Critics follow the dollar signs

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Post by Kevin Finklea

[Editor’s note: This is the latest in a thread on art criticism, last post here.]

 

I have been mulling over your continued postings about the lack of criticism in PHL. I must admit this is something that I do not worry about as an exhibiting artist (left, installation of some of Finklea’s work).

The central issue I see in matters of criticism is pure economics. Much of what we see reviewed in the glossies is done so because of market interests. How many times have we seen the appearance of an article singing the praises of an artist, whose work just happens to be up for auction during that season? Then there are the reviews of shows in galleries that just happen to take out full page ads, which support the very venues where the criticism appears. And what of the reviewed artist who happened to go to all the right monied schools and shows in the gallery of someone from the same world of privilege? In short one often sees links to money in what is reviewed. And realizing this, much of what is reviewed is of little to no real importance. The review only serves to bolster the market value of the reviewee.

As I write this it seems pointlessly evident but of importance for the following issue. In PHL we’ve a real lack of the kind of capital that makes for this kind of reviewing machinery. There aren’t the over-capitalized galleries here of NYC and London. There isn’t anything close to the auctioning that goes on in those cities in PHL either. Without the concerns of a monied class and it’s need to sustain the value of it’s trinkets; why would PHL ever generate any sort of large critical facility?

And this points to a second issue that I believe merits thought. True criticism is dependent upon a readership that both cares about and understands the issues reviewed. This country generally has a bias towards anything intellectual and certainly against culture. Art and culture are not educational priorites in the United States. …Who the hell will read what we critique under such circumstances?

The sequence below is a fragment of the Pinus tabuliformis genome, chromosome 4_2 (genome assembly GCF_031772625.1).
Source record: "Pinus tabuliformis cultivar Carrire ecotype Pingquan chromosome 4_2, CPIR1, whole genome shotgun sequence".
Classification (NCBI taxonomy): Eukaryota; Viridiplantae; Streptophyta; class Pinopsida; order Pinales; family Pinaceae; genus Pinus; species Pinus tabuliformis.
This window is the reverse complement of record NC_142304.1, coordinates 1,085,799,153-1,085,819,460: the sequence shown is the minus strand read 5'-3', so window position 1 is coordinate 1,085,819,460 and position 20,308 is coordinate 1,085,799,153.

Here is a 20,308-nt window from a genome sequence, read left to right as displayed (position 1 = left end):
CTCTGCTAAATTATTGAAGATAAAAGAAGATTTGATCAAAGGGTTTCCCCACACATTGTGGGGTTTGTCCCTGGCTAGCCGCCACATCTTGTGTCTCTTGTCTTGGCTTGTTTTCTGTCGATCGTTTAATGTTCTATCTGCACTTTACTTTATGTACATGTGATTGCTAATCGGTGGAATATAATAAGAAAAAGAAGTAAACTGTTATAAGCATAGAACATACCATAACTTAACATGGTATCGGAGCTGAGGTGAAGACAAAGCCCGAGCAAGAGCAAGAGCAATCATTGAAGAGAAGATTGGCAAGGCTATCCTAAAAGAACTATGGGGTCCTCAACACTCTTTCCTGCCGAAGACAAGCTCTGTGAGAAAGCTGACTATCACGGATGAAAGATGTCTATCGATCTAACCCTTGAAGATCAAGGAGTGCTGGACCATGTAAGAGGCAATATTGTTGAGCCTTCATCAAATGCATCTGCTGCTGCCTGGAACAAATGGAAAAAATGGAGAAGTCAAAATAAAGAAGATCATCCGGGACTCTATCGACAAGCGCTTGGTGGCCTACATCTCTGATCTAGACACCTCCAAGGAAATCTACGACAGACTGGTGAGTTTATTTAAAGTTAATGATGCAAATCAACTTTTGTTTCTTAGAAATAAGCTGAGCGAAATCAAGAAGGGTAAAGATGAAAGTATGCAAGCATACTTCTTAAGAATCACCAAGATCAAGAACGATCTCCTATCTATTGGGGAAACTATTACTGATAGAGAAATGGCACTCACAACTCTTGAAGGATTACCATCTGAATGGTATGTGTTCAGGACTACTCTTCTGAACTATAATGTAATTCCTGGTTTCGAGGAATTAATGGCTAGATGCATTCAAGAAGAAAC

I have to add here that I do not accept the commonly held perception that one should be able to look at any art object and instantly understand it. God knows I’ve encountered this at numerous openings and gallery talks. And I am not so arrogant as to never offer any explanations. I always try to get my challengers to see things with a bit more openness and understanding. I say challengers as I often find myself at odds with someone expressing anger with me as an artist. That anger almost always seems based in a lack knowledge and often out of true cultural ignorance.

Here I offer the following from Bridgit Riley from her “The Eye’s Mind”:

I think it very probable that in the future there may be a divergence of paths [in the visual arts]: one tendancy will come more and more to resemble the world of pop music, with group following group or movement following movement, supported by a vast promotional structure. Simultaneously, genuine development will tend to go underground (My italics in this quotation).

I honestly believe we’ve come to live in that future. I thank you both for the artblog. You have provided a venue for a little noise from that underground.

–Artist Kevin Finklea, who recently showed at Pentimenti, will be showing in New York at Margaret Thatcher Projects in March-April concurrent with a group show (tentative title, “Heavenly”) at Hunter College.

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